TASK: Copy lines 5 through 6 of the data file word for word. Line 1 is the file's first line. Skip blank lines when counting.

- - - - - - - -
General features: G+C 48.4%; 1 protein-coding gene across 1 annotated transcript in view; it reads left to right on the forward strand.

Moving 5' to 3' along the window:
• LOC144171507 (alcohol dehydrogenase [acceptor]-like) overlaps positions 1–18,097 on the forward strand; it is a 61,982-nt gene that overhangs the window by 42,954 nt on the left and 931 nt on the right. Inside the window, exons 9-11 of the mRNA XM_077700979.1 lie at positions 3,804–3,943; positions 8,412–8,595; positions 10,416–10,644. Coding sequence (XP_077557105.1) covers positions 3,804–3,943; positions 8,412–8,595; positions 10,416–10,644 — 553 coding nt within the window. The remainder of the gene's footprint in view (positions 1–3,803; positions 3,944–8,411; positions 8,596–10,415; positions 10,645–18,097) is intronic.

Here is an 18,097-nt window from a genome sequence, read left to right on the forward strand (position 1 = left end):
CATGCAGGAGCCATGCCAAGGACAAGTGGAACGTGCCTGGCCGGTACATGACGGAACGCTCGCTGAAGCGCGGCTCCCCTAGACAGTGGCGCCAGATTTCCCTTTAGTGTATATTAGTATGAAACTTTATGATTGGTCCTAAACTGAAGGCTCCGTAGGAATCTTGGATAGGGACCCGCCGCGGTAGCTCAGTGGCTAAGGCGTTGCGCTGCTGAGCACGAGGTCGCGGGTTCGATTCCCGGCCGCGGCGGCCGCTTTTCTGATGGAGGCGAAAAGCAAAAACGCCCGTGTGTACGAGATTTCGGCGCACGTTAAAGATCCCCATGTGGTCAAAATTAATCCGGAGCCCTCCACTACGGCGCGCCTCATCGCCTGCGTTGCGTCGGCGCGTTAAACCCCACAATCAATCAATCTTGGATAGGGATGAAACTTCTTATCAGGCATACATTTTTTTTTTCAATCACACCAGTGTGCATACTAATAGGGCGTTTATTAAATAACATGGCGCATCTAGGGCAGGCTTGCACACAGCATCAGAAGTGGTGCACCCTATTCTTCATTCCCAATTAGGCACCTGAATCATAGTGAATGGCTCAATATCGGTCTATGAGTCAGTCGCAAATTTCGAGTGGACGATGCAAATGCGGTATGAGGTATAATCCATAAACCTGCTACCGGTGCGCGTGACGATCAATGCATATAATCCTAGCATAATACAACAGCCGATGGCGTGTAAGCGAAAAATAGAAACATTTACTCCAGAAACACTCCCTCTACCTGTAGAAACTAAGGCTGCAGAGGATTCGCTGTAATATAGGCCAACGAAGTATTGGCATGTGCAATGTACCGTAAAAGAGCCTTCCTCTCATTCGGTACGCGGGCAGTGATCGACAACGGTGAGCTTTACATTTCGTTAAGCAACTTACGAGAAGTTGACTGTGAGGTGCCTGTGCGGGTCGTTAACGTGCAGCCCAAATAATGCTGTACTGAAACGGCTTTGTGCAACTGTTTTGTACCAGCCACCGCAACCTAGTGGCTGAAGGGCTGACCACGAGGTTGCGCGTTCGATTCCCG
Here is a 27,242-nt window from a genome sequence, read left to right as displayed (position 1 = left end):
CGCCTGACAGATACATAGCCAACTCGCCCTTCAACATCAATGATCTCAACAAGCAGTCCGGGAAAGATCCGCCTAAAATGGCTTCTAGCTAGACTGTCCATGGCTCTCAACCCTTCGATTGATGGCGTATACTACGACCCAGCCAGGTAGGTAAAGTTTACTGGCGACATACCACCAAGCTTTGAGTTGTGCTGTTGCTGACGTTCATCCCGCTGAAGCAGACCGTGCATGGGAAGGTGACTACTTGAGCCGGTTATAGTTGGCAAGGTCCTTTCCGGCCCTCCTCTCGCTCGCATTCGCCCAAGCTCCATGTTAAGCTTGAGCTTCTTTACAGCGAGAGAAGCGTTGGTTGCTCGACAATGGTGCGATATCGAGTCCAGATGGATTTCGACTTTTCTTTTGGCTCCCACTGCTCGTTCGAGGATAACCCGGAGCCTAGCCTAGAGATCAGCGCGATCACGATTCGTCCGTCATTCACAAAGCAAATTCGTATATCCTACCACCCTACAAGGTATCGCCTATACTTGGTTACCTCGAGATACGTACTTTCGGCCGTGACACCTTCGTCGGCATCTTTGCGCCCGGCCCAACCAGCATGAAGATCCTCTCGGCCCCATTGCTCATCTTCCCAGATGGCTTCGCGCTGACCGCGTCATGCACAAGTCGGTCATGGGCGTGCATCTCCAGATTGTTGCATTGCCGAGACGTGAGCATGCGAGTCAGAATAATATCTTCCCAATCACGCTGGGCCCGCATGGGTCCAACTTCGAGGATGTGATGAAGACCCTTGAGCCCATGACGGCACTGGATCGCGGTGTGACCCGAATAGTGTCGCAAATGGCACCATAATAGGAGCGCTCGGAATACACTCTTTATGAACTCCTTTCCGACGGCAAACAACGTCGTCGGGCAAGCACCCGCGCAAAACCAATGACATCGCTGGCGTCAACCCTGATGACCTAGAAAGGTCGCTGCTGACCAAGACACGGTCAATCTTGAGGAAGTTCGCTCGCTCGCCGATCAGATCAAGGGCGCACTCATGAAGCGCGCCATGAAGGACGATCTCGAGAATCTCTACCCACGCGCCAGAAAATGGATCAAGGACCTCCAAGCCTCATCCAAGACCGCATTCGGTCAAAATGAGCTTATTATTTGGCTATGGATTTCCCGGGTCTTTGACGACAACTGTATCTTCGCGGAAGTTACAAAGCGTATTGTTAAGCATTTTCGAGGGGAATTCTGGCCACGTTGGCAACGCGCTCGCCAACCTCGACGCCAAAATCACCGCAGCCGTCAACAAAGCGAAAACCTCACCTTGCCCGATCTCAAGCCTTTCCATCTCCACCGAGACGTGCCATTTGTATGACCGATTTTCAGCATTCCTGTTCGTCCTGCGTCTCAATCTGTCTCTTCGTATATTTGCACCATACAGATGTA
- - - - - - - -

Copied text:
CATGCAGGAGCCATGCCAAGGACAAGTGGAACGTGCCTGGCCGGTACATGACGGAACGCTCGCTGAAGCGCGGCTCCCCTAGACAGTGGCGCCAGATTTCCCTTTAGTGTATATTAGTATGAAACTTTATGATTGGTCCTAAACTGAAGGCTCCGTAGGAATCTTGGATAGGGACCCGCCGCGGTAGCTCAGTGGCTAAGGCGTTGCGCTGCTGAGCACGAGGTCGCGGGTTCGATTCCCGGCCGCGGCGGCCGCTTTTCTGATGGAGGCGAAAAGCAAAAACGCCCGTGTGTACGAGATTTCGGCGCACGTTAAAGATCCCCATGTGGTCAAAATTAATCCGGAGCCCTCCACTACGGCGCGCCTCATCGCCTGCGTTGCGTCGGCGCGTTAAACCCCACAATCAATCAATCTTGGATAGGGATGAAACTTCTTATCAGGCATACATTTTTTTTTTCAATCACACCAGTGTGCATACTAATAGGGCGTTTATTAAATAACATGGCGCATCTAGGGCAGGCTTGCACACAGCATCAGAAGTGGTGCACCCTATTCTTCATTCCCAATTAGGCACCTGAATCATAGTGAATGGCTCAATATCGGTCTATGAGTCAGTCGCAAATTTCGAGTGGACGATGCAAATGCGGTATGAGGTATAATCCATAAACCTGCTACCGGTGCGCGTGACGATCAATGCATATAATCCTAGCATAATACAACAGCCGATGGCGTGTAAGCGAAAAATAGAAACATTTACTCCAGAAACACTCCCTCTACCTGTAGAAACTAAGGCTGCAGAGGATTCGCTGTAATATAGGCCAACGAAGTATTGGCATGTGCAATGTACCGTAAAAGAGCCTTCCTCTCATTCGGTACGCGGGCAGTGATCGACAACGGTGAGCTTTACATTTCGTTAAGCAACTTACGAGAAGTTGACTGTGAGGTGCCTGTGCGGGTCGTTAACGTGCAGCCCAAATAATGCTGTACTGAAACGGCTTTGTGCAACTGTTTTGTACCAGCCACCGCAACCTAGTGGCTGAAGGGCTGACCACGAGGTTGCGCGTTCGATTCCCG
Here is a 27,242-nt window from a genome sequence, read left to right as displayed (position 1 = left end):